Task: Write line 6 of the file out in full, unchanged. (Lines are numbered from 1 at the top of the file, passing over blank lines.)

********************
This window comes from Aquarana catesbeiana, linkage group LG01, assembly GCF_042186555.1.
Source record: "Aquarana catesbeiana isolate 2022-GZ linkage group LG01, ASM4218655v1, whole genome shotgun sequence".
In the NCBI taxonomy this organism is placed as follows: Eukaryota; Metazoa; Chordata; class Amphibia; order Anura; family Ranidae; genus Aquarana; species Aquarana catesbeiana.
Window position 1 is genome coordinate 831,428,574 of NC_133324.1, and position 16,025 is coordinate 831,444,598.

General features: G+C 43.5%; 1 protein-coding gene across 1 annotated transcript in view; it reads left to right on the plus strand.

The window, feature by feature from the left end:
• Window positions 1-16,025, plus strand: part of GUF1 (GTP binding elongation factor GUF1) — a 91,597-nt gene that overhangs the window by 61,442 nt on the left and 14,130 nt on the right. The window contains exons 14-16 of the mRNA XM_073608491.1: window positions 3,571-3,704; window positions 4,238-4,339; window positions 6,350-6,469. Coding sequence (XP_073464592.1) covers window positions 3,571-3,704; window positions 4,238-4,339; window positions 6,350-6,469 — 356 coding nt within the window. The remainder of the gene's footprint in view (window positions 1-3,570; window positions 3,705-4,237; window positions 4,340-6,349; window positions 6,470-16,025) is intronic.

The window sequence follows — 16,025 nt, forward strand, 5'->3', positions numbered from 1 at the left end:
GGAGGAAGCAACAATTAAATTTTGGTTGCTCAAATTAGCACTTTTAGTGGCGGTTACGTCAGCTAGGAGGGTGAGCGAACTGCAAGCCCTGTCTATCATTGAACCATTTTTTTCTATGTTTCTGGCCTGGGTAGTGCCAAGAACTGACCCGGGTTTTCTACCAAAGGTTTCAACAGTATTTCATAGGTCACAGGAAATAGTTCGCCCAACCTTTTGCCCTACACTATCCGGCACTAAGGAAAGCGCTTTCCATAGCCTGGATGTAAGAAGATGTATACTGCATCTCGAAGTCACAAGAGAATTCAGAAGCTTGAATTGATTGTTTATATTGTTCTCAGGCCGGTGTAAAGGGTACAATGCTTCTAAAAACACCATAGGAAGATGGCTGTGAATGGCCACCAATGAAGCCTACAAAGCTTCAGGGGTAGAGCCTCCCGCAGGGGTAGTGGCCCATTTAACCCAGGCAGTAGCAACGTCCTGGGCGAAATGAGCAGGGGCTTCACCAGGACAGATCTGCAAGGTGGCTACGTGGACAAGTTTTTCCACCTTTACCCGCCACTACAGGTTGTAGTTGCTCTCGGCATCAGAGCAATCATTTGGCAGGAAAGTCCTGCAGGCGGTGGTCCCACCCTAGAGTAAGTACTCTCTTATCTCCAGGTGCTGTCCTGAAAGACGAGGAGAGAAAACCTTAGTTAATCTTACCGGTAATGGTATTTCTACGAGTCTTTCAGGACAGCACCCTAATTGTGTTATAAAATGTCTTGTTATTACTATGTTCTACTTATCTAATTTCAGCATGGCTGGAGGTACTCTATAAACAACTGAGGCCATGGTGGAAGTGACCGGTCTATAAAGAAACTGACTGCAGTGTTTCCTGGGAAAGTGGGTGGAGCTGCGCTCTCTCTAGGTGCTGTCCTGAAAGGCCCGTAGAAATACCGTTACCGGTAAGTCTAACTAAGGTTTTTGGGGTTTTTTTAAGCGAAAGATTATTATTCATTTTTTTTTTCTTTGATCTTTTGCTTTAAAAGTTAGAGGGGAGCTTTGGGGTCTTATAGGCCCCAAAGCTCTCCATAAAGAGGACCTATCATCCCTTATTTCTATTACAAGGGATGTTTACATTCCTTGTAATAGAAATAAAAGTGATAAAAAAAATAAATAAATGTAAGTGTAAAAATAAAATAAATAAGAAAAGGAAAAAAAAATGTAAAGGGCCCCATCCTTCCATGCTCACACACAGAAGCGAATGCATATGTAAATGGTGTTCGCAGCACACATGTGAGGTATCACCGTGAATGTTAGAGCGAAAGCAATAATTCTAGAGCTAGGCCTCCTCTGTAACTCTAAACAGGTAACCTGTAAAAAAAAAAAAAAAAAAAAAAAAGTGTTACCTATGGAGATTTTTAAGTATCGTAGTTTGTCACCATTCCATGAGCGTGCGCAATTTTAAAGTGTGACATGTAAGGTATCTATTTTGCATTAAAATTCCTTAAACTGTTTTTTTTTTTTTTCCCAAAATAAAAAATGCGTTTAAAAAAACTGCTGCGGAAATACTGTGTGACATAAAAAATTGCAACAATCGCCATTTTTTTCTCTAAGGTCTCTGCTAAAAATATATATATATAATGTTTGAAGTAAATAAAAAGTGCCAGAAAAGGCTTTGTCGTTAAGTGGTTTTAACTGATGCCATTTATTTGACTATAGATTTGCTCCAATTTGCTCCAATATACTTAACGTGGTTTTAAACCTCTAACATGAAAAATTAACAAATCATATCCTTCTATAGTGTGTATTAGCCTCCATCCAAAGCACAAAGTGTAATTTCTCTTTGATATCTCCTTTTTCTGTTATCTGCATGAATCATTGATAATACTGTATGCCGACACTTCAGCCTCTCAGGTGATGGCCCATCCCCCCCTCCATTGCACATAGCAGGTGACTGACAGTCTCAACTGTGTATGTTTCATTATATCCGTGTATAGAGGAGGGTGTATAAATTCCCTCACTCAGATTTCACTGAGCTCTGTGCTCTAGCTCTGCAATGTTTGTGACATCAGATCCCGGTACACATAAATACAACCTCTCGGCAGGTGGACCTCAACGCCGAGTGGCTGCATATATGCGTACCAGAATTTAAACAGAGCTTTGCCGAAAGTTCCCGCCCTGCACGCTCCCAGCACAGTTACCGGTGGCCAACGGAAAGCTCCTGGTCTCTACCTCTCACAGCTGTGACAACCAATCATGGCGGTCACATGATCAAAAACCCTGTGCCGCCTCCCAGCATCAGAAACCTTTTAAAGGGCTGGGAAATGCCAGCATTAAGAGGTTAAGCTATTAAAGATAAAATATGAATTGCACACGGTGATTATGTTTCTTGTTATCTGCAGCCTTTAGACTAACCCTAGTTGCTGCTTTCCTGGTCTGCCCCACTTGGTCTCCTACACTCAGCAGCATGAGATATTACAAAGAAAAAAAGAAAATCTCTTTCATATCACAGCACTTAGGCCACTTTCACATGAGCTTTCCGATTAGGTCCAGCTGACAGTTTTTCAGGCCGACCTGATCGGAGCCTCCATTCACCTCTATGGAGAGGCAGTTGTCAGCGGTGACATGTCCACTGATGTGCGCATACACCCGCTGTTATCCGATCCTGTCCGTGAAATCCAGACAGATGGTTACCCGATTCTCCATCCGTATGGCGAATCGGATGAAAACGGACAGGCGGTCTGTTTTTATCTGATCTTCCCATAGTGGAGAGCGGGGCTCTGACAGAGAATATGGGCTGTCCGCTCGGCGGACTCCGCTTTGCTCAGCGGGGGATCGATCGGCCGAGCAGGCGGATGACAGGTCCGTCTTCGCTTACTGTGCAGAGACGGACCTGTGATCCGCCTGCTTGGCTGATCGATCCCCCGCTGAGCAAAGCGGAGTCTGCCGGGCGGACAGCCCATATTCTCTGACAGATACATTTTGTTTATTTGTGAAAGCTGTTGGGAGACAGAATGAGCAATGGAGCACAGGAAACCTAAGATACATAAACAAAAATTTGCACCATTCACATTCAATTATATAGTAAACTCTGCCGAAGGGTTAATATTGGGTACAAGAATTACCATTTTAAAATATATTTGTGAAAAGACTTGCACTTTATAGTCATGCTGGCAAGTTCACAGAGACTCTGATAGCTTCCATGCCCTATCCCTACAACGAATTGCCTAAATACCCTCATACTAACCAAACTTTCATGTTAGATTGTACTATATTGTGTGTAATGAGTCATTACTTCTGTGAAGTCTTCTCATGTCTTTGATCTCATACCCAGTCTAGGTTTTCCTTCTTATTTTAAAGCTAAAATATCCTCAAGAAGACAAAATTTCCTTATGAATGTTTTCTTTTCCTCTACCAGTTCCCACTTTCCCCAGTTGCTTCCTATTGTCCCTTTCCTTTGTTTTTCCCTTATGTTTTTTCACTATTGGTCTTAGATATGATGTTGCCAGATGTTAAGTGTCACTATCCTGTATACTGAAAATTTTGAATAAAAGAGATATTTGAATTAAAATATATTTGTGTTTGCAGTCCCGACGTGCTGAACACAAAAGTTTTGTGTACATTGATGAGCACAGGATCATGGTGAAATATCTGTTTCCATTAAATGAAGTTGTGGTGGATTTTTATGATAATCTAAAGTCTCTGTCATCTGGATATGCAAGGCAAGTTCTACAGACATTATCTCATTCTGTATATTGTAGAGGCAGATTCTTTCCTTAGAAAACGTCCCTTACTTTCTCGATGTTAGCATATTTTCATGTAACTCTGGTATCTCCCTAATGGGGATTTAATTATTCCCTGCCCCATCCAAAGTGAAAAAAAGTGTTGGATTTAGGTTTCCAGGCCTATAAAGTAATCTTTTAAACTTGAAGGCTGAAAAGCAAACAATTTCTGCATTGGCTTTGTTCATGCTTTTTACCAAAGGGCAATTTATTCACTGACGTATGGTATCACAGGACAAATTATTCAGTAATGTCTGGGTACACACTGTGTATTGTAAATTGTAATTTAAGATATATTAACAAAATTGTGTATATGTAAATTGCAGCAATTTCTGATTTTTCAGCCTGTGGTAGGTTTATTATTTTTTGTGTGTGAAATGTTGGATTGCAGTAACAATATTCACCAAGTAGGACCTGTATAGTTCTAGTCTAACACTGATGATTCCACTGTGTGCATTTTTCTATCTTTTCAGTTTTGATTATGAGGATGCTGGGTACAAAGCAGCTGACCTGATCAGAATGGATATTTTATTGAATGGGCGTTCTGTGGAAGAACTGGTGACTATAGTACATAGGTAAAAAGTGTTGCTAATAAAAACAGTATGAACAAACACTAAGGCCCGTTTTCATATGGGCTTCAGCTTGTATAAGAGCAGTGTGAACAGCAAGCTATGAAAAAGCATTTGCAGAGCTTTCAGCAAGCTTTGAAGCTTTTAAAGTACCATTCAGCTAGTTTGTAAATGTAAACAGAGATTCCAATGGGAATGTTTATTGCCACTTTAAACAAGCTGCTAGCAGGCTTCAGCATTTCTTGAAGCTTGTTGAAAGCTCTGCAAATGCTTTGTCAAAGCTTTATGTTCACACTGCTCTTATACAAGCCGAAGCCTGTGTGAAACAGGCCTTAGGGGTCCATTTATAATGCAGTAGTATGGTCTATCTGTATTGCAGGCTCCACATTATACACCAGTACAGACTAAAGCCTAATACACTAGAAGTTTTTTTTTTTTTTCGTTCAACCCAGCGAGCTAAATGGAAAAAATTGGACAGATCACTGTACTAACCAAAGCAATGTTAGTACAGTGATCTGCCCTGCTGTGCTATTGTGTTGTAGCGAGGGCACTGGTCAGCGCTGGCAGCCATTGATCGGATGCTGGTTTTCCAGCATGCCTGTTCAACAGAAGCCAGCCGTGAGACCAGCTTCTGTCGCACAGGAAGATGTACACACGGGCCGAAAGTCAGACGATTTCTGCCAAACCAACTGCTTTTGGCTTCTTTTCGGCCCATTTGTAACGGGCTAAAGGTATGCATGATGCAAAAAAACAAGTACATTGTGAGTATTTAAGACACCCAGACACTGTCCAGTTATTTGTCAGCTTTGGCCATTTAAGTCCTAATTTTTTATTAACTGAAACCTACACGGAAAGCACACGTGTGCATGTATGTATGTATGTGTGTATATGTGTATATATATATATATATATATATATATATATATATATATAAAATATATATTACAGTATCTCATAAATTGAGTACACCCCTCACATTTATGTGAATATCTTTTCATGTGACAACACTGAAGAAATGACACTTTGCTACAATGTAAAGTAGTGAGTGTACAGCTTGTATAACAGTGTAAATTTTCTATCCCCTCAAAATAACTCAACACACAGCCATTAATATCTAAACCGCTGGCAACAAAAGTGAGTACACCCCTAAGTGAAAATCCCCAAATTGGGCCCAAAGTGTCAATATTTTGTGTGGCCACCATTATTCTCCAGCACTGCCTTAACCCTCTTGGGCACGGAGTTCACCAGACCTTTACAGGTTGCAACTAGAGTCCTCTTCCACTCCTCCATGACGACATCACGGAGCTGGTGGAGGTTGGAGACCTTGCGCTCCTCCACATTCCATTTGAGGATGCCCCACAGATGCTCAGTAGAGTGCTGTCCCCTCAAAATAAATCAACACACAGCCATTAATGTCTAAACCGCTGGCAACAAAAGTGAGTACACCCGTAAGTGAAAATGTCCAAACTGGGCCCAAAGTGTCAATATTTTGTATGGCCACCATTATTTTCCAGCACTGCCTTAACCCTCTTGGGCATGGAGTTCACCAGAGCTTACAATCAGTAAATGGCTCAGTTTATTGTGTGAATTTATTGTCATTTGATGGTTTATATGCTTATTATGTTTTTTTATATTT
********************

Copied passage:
The window, feature by feature from the left end: